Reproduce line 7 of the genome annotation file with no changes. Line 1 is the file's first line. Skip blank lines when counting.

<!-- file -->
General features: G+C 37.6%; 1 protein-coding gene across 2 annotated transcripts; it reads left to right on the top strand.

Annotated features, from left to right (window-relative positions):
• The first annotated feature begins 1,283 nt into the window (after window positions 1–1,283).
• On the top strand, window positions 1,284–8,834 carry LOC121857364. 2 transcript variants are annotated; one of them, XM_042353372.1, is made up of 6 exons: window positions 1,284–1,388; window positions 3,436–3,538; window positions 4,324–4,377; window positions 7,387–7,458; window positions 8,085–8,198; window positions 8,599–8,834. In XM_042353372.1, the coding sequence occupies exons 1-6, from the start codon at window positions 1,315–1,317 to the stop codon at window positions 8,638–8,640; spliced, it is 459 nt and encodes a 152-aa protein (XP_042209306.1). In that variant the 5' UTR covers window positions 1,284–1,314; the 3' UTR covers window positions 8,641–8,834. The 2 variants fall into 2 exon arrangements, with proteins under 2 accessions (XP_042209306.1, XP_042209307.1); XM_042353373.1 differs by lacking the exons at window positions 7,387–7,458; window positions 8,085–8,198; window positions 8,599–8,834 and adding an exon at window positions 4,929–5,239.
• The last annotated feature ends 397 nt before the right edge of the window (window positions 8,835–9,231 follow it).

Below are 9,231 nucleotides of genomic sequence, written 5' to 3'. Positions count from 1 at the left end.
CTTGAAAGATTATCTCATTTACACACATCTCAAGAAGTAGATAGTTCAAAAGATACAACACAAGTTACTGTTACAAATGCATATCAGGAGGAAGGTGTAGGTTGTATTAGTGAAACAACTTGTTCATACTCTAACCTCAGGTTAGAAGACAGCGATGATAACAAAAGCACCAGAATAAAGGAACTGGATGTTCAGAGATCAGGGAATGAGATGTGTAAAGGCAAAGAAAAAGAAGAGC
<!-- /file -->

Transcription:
CTTGAAAGATTATCTCATTTACACACATCTCAAGAAGTAGATAGTTCAAAAGATACAACACAAGTTACTGTTACAAATGCATATCAGGAGGAAGGTGTAGGTTGTATTAGTGAAACAACTTGTTCATACTCTAACCTCAGGTTAGAAGACAGCGATGATAACAAAAGCACCAGAATAAAGGAACTGGATGTTCAGAGATCAGGGAATGAGATGTGTAAAGGCAAAGAAAAAGAAGAGC